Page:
Telling wine’s history in 100 bottles

By on October 26, 2015
The History of Wine in 100 Bottles

British wine writer Oz Clarke captures the history of wine through the stories of 100 bottles, including a couple from the Pacific Northwest.

Can one tell the history of wine in 100 bottles? British wine author Oz Clarke certainly makes the case for it in The History of Wine in 100 Bottles, which began appearing on store shelves this summer.

Clarke uses brief chapters to tell the story of wine, going back to 6000 B.C. Each feature reveals the importance of various points in the history of wine, including the advent of the glass bottle, the development of bottle shapes, the importance of the British trade in the development of various Old World wine regions (particularly France).

For those of us who dwell in the New World, 100 Bottles reveals how we got here in enjoyable, approachable bites of information, including:

  • The birth of claret.
  • The rise of Haut-Brion.
  • Madeira and Port.
  • The development of corkscrews (and the comeback of screwcaps)
  • Barolo.
  • How Louis Pasteur changed winemaking.
  • The legend of Dom Perignon.

Arriving in the New World

Winemakers, wine collectors and philanthropists gathered Saturday, Aug. 16, 2014 in Woodinville at Chateau Ste. Michelle for The Wine Gala, the finale for the Auction of Washington Wines. The three-day event has raised more than $30 million since its inception in 1988 for Seattle Children’s Hospital and wine research at Washington State University.

Chateau Ste. Michelle was built in 1976 in Woodinville, Wash., and the label began in 1967, a year that Oz Clarke marks as the beginning of the modern Washington wine industry. (Great Northwest Wine file photo)

One might believe that a London-based wine writer (and former West End actor) would focus heavily on European wine. And while that’s true in the first half of the book, Clarke does delve into the New World as appropriate.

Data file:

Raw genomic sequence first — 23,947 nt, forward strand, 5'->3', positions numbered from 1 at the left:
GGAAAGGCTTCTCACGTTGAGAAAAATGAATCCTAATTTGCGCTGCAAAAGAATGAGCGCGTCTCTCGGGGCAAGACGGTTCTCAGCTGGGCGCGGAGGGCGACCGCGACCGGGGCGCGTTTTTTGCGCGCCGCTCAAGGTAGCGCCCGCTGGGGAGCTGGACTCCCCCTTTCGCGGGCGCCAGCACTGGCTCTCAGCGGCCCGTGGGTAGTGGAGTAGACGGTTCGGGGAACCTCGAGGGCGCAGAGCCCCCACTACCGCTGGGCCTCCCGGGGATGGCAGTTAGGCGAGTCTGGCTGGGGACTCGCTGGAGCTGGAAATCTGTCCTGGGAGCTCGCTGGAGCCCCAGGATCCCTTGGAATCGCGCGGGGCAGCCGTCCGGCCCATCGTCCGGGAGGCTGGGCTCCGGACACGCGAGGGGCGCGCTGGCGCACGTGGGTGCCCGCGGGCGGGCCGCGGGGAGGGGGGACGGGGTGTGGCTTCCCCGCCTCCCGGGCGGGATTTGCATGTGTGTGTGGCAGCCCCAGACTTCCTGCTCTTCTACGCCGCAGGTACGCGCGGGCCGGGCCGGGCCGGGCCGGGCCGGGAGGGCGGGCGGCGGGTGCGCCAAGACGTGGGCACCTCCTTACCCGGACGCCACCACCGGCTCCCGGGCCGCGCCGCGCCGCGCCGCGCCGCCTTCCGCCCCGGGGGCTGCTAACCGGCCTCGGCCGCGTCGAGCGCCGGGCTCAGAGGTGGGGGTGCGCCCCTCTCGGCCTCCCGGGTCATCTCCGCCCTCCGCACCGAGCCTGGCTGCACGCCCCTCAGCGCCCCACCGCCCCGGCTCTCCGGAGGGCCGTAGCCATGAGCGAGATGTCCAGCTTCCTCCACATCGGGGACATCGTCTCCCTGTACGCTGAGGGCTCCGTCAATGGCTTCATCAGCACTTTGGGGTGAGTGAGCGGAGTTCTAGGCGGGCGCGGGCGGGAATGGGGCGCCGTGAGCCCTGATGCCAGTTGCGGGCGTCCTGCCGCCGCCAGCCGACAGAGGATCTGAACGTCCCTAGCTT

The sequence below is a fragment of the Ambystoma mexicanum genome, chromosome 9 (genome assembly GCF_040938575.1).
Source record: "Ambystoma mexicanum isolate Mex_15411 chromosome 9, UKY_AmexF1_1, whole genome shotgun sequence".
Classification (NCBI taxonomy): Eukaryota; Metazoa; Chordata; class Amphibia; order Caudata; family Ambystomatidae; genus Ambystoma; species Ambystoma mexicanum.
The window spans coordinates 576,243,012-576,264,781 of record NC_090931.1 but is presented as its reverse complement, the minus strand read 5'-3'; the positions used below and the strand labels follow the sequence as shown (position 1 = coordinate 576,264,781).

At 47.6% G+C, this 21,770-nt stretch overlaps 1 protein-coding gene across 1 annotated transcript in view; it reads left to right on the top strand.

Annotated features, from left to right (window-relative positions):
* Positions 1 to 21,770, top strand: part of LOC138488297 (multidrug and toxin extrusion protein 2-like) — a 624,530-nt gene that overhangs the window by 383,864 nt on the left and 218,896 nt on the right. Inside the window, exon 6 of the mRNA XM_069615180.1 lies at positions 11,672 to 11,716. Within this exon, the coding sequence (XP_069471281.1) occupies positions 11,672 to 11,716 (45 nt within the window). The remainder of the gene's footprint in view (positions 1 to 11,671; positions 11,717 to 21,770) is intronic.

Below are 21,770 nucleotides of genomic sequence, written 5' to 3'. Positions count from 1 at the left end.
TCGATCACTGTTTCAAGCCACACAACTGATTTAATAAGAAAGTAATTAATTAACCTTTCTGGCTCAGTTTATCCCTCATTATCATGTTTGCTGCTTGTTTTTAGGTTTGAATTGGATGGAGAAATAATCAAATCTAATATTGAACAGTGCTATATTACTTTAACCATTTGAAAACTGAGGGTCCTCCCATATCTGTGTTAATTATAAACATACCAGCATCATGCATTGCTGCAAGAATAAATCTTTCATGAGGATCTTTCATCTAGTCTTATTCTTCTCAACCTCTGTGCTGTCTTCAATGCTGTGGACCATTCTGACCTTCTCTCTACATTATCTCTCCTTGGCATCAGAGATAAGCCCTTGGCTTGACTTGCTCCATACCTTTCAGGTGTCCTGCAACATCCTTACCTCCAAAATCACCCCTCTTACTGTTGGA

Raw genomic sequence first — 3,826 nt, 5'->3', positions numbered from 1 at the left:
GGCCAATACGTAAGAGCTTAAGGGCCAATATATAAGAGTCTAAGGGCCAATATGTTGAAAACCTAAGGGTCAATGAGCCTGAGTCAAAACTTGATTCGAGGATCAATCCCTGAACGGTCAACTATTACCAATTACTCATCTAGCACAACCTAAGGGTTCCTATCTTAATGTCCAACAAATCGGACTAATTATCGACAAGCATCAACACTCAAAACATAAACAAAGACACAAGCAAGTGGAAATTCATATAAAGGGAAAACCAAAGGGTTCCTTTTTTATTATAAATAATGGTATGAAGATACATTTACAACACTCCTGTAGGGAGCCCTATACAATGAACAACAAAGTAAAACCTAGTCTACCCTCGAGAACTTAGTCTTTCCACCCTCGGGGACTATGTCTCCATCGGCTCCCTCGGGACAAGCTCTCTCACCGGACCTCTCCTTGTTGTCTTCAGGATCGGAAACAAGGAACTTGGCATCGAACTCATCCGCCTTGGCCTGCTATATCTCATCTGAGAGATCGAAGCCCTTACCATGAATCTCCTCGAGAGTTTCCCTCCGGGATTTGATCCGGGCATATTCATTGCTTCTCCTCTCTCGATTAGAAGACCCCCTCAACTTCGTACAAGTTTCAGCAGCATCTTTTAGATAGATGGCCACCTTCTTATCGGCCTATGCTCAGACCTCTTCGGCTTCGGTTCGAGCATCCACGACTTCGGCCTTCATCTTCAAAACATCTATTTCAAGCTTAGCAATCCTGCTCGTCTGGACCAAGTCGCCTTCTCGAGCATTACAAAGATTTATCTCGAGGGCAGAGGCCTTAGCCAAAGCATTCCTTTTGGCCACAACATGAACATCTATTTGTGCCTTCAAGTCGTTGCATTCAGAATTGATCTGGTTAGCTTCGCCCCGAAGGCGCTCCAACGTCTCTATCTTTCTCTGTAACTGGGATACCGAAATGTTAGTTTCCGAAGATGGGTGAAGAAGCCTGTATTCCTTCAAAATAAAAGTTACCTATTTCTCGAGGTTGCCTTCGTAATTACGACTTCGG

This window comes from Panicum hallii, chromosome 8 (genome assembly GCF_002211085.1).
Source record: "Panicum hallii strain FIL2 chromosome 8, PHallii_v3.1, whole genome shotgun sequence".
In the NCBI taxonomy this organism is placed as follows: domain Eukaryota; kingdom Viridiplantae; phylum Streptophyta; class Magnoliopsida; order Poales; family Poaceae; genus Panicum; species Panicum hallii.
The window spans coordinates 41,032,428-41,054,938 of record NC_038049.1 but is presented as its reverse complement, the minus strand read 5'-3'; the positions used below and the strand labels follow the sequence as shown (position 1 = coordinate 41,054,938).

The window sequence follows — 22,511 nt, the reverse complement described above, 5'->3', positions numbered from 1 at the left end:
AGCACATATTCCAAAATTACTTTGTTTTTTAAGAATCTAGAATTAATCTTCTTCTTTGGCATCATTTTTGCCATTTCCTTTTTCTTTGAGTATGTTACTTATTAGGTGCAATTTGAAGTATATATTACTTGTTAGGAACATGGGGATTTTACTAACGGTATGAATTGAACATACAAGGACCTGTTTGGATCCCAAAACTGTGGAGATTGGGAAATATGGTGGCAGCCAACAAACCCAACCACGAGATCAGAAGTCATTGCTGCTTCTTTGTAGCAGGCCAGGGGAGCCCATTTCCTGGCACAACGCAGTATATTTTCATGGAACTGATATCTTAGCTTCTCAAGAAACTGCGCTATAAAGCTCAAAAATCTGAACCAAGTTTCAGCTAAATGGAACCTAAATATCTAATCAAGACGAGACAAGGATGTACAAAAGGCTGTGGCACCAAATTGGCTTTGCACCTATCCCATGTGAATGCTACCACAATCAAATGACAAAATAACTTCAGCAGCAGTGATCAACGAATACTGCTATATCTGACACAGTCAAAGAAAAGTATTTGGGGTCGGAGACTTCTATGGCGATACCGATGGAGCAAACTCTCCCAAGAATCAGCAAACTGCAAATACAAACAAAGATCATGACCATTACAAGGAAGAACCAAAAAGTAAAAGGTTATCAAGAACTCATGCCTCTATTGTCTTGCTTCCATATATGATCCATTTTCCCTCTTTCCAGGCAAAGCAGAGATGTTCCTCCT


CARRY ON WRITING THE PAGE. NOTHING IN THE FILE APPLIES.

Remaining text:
He lands in North America in 1857 with the launch of Buena Vista Winery in California, following up with stories about Prohibition (1920-1933) and Beaulieu Vineyard Cabernet Sauvignon from Napa Valley (1936). Inclusion of Gallo and Mondavi help unfold the history of California wine, and the Judgment of Paris is rightly put in historical perspective with the rise of California to global prominence.

Considering the scope of this book, the Pacific Northwest enjoys a fair bit of the limelight.

Washington’s story begins in 1967, when American Wine Growers launched a new premium label called Ste. Michelle (it turned into something fairly significant).

The Eyrie Vineyards‘ 1975 South Block Reserve Pinot Noir from Oregon’s Dundee Hills earns its own chapter (the only one involving Oregon), thanks to how well it showed at a Paris tasting in 1979 – a moment that led to the rise of Oregon and the arrival of Burgundians in the Pacific Northwest.

British Columbia gets a peripheral mention on the chapter on Canadian icewines. Clarke dates this as 1991 because that’s the year an Inniskillin Vidal Icewine won the top prize at Vinexpo, although Walter Hainle and his son Tilman began producing icewine in the Okanagan Valley two decades earlier.

‘100 Bottles’ perfect for wine lovers

Repeal of Prohibition took place 80 years ago.

Alcohol is destroyed during the last years of federal Prohibition in the early 1930s.

Looking for a gift for the wine lover on your holiday list? The History of Wine in 100 Bottles might just be perfect. It is easy to digest in the two-page chapters. The writing is marvelous (expect no less from Clarke). And it’s beautifully illustrated with modern and historical photos.

And best of all, it’s more thoughtful than giving the latest bottle opener or aerator, which your wine lover probably wants no part of.

Here’s my guarantee: If this lands in the hands of your wine-loving spouse or sibling on Christmas morning, they will spend a good chunk of the rest of the day thumbing through it.

  • The History of Wine in 100 Bottles: From Bacchus to Bordeaux and Beyond by Oz Clarke, $24.95. Published by Sterling Epicure. 223 pages, hardback.

About Andy Perdue

Andy Perdue is the editor and publisher of Great Northwest Wine. He is a third-generation journalist who has worked at newspapers since the mid-1980s and has been writing about wine since 1998. He co-founded Wine Press Northwest magazine with Eric Degerman and served as its editor-in-chief for 15 years. He is a frequent judge at international wine competitions. He is the author of "The Northwest Wine Guide: A Buyer's Handbook" (Sasquatch, 2003) and has contributed to four other books. He writes about wine for The Seattle Times. You can find him on Twitter and .

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